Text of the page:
If I was in the market now, I think I would purchase the Progressive Industries unit. The portable unit has the advantage if there is a problem with it, you can just unplug it and not have to re wire for temporary service while it gets replaced. The downside of the portable is it is more "work" to use it (no big deal though) and you need to consider a device to secure it (lock it) so that some low life vandal does not make off with it.
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Old 04-06-2012, 05:43 AM   #21
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Originally Posted by RickO View Post
Count me among those with hard wired surge protector. Install it and forget it.

Me too. For all the reasons that Lori mentioned, except storing it.
Travel well, travel safe,
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Old 04-06-2012, 06:25 AM   #22
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I camped for years without a surge protector and was lucky that I never had a problem. Last summer my luck ran out. A severe storm blew in late one night and a lightening strike nearby created MAJOR problems in the CG I was staying in. The surge took out my converter, circuit board to leveling jacks, the front tv as well as the furnace circuit board. The costs to repair and replace the damage far exceeded the cost of a surge protector. I then bought and installed a Progressive Industries surge protector. Kind of like closing the gate after the horse gets out but better late than never. Since then this device has detected power problems at two campgrounds. Its up to you, but it is a big gamble not to have a surge protector. By the way, Progressive Industries have a LIFETIME warranty on their products.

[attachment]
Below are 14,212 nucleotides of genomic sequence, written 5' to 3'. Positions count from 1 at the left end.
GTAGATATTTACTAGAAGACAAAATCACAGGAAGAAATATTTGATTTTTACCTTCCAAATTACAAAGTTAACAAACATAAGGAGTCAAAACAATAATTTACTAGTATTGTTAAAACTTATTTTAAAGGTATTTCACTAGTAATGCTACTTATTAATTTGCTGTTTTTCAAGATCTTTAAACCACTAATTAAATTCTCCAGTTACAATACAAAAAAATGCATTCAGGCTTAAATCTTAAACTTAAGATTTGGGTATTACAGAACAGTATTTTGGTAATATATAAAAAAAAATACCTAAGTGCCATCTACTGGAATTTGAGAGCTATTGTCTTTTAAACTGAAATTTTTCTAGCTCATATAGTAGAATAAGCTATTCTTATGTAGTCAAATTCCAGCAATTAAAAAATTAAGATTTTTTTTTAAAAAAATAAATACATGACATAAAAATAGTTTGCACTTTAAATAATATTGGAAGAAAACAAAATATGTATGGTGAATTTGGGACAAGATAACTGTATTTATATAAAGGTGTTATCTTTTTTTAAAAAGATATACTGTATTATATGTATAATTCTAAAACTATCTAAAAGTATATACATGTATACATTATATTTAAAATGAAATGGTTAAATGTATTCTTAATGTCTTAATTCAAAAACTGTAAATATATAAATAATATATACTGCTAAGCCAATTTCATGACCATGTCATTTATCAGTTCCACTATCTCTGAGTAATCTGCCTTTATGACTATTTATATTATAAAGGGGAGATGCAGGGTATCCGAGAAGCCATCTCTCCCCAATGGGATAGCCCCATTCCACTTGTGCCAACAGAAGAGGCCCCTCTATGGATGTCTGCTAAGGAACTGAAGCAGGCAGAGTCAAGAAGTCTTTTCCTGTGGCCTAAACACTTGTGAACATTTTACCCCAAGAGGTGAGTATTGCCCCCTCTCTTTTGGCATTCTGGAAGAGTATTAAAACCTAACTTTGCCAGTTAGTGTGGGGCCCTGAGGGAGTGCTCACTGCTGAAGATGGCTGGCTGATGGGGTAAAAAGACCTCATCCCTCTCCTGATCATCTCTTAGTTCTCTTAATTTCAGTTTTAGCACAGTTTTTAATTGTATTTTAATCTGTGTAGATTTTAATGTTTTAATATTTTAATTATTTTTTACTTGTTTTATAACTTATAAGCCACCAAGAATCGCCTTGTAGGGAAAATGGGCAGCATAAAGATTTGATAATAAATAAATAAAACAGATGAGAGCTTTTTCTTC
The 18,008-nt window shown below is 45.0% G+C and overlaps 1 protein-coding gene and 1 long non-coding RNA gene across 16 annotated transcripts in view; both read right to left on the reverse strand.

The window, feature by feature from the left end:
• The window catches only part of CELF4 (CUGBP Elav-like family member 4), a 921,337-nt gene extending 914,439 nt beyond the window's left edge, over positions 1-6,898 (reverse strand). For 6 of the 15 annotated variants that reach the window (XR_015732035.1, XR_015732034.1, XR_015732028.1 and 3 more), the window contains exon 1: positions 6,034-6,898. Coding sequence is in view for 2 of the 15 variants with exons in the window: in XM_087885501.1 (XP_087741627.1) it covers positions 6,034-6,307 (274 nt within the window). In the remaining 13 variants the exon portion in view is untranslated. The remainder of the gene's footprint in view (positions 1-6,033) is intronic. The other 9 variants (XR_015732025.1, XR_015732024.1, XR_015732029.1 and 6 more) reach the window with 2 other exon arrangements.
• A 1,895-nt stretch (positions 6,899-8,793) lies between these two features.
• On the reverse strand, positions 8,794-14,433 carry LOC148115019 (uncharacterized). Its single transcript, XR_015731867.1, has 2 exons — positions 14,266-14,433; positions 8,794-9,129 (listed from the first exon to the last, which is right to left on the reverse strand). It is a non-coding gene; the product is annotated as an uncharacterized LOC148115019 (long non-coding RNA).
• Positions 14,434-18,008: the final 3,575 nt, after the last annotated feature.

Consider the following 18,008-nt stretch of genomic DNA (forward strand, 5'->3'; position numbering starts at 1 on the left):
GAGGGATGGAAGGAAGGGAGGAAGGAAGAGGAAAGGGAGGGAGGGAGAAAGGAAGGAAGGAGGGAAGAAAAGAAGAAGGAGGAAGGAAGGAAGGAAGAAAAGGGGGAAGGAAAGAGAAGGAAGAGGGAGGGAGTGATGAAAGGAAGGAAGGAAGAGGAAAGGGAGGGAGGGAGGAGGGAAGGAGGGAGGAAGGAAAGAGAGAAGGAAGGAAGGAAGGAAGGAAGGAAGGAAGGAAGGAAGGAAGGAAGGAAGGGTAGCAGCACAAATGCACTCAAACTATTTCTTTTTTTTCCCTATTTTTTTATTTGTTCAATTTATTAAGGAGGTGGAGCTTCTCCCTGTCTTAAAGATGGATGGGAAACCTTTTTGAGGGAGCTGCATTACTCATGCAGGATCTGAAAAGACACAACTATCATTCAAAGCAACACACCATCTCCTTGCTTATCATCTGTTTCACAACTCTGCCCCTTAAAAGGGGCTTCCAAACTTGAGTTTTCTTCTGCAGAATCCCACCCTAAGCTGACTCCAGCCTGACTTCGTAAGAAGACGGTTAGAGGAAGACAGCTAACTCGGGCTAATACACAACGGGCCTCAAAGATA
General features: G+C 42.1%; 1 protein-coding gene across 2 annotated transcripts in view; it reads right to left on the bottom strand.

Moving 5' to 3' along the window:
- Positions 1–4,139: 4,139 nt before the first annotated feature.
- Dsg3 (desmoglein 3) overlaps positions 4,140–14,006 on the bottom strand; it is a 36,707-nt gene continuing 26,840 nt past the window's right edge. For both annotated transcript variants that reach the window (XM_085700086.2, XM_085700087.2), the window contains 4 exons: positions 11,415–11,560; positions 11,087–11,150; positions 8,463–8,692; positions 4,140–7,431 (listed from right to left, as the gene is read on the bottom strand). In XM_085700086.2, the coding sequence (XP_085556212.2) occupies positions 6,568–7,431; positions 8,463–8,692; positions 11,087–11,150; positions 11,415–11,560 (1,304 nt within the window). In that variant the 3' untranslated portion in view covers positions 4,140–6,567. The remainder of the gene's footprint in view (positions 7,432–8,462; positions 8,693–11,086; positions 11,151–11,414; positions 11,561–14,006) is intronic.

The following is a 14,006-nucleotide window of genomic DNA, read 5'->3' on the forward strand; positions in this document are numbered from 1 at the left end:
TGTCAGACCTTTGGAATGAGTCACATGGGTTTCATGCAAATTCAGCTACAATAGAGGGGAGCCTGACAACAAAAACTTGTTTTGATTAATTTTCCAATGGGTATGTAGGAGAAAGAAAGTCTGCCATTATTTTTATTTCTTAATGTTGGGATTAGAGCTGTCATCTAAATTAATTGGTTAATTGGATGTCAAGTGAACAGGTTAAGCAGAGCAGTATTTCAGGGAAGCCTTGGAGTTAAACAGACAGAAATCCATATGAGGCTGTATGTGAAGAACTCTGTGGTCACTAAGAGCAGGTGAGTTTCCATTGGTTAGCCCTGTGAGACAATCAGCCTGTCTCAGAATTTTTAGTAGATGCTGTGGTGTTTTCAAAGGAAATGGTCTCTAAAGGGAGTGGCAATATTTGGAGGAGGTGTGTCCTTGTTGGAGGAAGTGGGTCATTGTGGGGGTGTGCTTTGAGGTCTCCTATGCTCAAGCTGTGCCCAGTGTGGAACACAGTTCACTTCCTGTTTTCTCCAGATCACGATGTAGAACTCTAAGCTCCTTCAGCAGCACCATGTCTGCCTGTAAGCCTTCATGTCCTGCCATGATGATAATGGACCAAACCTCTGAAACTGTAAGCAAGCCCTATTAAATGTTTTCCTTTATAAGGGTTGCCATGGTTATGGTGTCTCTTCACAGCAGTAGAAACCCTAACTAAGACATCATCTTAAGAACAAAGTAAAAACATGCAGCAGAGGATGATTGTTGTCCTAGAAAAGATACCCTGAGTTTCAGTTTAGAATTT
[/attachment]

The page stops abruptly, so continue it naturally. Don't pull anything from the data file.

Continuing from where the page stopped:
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Old 04-06-2012, 06:57 AM   #23
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I have a hardwired Surge Guard 50. I believe it's important to also have protection from under/over voltage and neutral and ground issues. Don't just buy a cheap surge only protector.

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Old 04-06-2012, 12:33 PM   #24
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Count me in as a fan of Surge protection. While I prefer the hard wire types, the portable one put in a bay is a cool idea as well. A month or so ago I did an article about Surge protection in general. You can view it here: